“I’ve written a movie that I’m going to be directing called “Hemingway & Fuentes,” about Ernest Hemingway’s relationship with the fisherman who inspired “The Old Man and the Sea.” Anthony Hopkins will be playing Hemingway.) (Andy Garcia June 19, 2013)
“Gregorio Fuentes is reportedly the inspiration behind Hemingway’s Santiago character in his beloved Pulitzer Prize-winning tale The Old Man and the Sea.” ( Internet Movie Database)
But in fact, for decades the model and inspiration for the character Santiago in The Old Man and The Sea was recognized as the Cojimar fisherman Anselmo Hernandez.
For starters, when Hemingway penned his Pulitzer Prize-winning novel, his boat captain and mechanic Gregorio Fuentes (who Andy Garcia will portray in the upcoming movie) was Hemingway’s same age 53 (“Old Man?”) But Anselmo Hernandez was about 80.
Also: Life Magazine excerpted The Old Man and The Sea in 1952, accompanied by pictures –not of Gregorio Fuentes but–of Anselmo Hernandez (seen above.)
Also: Sothebys’ sells the signed first edition of the Old Man and The Sea that Hemingway gave Spencer Tracy when he visited Cuba to prep for his role as Santiago. The item is advertized thusly: “Ernest (Hemingway) was pleasantly surprised by (Spencer) Tracy who seemed both modest and intelligent. Under the guidance of his host he went to inspect the small port of Cojimar and even had the good luck to see old Anselmo Hernandez, the model for the fisherman Santiago, asleep in his shack after having fished all through the night.”
Also: Philip Young–among the first biographers of Hemingway whose book is still hailed as “quite the best book on Hemingway (published originally in 1953, reprinted in 1966)–also regards Anselmo Hernandez as the inspiration for Santiago, and documents it pretty convincingly.
So what happened in the interim, you ask?
Simple: Anselmo Hernandez, disgusted with Castroim, left Cuba during the Camarioca boatlift in 1965(at age 92!)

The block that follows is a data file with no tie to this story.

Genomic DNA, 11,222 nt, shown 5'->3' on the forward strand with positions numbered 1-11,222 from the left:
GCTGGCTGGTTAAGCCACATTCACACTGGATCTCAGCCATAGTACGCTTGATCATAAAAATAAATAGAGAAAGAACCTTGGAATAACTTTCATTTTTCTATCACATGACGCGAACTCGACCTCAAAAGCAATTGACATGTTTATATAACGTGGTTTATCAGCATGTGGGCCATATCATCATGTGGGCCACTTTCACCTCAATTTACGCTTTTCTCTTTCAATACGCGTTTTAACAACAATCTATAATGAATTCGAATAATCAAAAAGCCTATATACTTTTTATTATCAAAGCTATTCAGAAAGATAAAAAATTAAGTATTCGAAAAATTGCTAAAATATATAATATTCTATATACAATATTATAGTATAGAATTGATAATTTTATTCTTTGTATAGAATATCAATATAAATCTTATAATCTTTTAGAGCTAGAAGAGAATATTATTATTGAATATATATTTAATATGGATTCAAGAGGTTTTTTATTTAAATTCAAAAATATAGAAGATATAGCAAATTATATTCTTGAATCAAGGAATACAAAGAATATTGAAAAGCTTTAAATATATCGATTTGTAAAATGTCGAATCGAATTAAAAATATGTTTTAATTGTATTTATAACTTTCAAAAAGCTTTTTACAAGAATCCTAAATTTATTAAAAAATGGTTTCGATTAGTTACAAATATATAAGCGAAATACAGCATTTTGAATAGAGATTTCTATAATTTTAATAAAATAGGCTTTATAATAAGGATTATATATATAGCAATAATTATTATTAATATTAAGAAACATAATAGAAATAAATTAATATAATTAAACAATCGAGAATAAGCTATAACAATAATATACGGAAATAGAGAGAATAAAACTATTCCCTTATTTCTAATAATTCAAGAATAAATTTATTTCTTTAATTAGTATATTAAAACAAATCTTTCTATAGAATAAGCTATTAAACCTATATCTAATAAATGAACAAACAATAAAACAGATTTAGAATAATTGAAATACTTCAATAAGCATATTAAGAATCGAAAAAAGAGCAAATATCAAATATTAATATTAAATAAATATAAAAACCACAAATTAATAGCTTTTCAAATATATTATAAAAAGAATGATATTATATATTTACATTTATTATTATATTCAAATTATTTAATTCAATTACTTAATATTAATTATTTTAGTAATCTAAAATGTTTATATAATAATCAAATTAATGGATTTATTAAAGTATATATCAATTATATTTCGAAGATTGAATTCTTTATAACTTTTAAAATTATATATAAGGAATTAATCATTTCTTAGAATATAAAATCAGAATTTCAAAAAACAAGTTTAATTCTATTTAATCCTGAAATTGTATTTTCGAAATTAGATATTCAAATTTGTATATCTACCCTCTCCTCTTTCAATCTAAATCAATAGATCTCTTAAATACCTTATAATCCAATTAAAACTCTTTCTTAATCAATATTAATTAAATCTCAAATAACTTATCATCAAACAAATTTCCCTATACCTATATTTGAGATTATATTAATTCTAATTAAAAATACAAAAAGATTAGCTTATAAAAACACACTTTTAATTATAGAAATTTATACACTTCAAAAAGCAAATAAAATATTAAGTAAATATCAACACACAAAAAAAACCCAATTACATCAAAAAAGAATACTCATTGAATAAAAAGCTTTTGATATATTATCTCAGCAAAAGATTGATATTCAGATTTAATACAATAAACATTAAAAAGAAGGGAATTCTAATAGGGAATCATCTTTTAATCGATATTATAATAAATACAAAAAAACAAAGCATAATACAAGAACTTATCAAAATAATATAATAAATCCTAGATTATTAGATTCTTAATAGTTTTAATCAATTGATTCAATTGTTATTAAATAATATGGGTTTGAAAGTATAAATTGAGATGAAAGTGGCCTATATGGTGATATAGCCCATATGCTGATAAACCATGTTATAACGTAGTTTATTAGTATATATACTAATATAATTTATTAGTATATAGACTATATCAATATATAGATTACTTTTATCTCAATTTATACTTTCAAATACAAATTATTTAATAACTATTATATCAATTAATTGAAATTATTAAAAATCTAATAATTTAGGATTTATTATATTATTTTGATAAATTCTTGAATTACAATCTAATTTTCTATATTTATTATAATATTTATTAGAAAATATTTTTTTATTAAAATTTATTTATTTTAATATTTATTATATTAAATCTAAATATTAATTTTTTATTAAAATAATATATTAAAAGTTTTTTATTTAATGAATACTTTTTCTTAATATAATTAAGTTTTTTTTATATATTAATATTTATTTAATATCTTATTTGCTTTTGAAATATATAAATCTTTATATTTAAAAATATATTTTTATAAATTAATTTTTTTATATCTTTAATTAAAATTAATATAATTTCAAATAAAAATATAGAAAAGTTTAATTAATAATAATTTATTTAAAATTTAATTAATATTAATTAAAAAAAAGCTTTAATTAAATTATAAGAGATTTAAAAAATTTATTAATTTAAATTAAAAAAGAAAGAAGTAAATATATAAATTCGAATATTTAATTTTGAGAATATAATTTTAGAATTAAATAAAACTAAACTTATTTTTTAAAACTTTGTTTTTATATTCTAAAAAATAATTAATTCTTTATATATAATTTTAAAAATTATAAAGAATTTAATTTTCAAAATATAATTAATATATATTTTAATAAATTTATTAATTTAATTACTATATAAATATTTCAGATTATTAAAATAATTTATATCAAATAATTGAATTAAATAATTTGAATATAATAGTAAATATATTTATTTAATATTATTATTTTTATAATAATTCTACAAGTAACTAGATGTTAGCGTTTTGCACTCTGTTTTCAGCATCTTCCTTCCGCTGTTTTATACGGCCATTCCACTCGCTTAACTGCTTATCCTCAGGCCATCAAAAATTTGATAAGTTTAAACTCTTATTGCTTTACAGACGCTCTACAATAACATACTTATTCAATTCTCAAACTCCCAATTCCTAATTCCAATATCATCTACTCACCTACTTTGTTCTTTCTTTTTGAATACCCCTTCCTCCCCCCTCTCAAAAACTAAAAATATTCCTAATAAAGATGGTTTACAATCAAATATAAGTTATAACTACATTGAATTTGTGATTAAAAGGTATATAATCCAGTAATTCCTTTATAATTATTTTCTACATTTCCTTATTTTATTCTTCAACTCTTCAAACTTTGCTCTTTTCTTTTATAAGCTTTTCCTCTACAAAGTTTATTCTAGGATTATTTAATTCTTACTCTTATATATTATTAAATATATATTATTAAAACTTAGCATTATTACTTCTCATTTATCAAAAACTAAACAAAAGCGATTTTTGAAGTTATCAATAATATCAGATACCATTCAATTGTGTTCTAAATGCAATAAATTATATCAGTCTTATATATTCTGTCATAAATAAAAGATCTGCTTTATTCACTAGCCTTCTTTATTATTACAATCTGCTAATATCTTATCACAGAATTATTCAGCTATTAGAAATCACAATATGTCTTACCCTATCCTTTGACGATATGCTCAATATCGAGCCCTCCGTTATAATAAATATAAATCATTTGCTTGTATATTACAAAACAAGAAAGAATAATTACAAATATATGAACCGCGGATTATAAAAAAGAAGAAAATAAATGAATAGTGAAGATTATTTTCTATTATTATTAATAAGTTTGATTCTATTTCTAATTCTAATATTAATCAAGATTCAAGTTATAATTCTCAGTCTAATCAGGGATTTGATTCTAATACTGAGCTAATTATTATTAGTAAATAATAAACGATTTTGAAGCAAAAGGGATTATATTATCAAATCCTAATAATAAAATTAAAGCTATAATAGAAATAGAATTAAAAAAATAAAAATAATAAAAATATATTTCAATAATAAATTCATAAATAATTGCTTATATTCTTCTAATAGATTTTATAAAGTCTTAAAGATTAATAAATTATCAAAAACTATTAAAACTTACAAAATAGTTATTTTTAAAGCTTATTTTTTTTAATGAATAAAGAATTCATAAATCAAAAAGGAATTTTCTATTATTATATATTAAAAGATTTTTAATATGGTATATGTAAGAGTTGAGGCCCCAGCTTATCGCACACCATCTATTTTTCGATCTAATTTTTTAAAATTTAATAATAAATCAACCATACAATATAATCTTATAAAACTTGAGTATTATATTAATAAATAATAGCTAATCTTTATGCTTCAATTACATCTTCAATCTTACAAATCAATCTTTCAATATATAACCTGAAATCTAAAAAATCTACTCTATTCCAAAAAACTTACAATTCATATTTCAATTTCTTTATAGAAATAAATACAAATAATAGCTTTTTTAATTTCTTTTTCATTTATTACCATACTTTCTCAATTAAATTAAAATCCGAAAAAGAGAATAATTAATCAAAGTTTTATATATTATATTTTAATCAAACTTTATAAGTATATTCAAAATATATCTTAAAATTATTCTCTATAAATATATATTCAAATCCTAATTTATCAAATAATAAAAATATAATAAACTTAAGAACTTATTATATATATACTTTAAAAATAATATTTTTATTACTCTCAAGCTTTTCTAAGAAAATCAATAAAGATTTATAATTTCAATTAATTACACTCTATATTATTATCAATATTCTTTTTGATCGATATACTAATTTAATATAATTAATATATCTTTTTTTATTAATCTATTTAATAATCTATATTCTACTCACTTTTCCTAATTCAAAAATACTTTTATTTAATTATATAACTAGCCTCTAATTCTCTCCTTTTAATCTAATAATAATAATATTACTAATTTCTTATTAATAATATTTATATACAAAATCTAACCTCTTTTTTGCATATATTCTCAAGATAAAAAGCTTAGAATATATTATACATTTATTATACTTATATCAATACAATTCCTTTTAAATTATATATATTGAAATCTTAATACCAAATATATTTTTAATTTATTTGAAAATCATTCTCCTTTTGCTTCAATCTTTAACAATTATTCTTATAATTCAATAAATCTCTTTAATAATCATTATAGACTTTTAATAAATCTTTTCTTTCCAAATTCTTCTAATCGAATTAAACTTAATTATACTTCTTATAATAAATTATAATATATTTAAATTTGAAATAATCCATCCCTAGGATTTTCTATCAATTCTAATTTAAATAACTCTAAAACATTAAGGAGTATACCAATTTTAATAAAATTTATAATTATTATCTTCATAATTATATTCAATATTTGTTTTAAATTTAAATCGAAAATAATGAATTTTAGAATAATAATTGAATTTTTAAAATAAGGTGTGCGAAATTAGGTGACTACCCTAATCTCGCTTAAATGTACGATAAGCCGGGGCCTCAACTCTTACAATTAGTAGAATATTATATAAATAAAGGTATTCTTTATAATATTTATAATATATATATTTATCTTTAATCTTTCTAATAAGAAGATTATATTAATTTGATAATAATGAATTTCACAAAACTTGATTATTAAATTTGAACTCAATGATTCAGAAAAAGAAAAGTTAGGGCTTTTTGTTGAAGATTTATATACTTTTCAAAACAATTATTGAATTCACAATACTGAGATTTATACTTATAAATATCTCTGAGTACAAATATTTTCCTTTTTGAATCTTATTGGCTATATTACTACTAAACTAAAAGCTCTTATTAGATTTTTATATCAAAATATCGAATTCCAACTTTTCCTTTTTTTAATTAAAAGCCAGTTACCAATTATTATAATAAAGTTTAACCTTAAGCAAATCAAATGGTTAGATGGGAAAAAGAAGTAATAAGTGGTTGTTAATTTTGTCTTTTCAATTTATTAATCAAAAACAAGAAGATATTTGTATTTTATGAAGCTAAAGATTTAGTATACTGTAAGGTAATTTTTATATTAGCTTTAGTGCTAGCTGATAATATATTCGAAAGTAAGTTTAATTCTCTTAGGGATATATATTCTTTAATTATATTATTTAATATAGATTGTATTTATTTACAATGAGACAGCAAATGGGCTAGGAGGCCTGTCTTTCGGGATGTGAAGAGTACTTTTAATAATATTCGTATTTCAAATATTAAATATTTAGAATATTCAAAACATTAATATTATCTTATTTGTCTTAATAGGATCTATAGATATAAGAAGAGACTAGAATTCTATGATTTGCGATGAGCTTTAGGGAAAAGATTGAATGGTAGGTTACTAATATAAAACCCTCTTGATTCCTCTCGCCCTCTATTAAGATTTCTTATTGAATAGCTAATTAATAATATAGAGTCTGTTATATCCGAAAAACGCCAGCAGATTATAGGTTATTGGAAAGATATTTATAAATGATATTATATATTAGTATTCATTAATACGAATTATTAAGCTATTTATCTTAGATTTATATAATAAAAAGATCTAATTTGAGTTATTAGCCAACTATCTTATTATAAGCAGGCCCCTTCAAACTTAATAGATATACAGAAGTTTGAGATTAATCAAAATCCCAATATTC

On the other hand: Gregorio Fuentes remained and later became a de-facto deputy apparatchik of Castro’s tourism ministry.
Garcia is directer, star and writer of the movie. His co-writer is Hemingway’s niece Hilary, who produced “Hemingway in Cuba,” on which much of the script is based. This documentary (like anything filmed in Cuba) is a Castro-regime co-production, with cameos from “President” Castro himself.
“Gregorio Fuentes is a fixture on a Cuban tourist trail dedicated to Hemingway, an American whom Cuba flaunts as a national treasure”/a>
She (Fuentes’ daughter)says Fidel Castro was a great friend to Hemingway and Fuentes. Castro said he envied Hemingway because of the travelling he had done She tells us that when Hemingway held his first broadbill fishing tournament, Castro came out to fish with him and won the competition. I have seen the wall posters in Havana; Ernest and Fidel, shaking hands, smiling…During the Second World War, they patrolled the coast for German U-boats. Years later, Fuentes says, he and Hemingway patrolled the same coast to assist Castro’s rebel army.
“Hemingway and Fuentes” sounds right for Oliver Stone, Steve Soderbergh, etc.–but a movie about the genuine Old Man of the Sea who–though dirt poor and 92 years old–found Castroism so intolerable that he risked his life on a rickety boat to escape it–THIS strikes me as a crackerjack subplot: “The old man was poor but he was free. He answered to nobody. He took orders from nobody. Came Castroism and he was outta there, along with 2 million other Cubans.”
And Hey? Shouldn’t a dirt-poor, 92 year-old person been enamored of free-healthcare?!
And hey? Wonder if this movie might “influence” tourism to Cuba, “people to people” and othewise?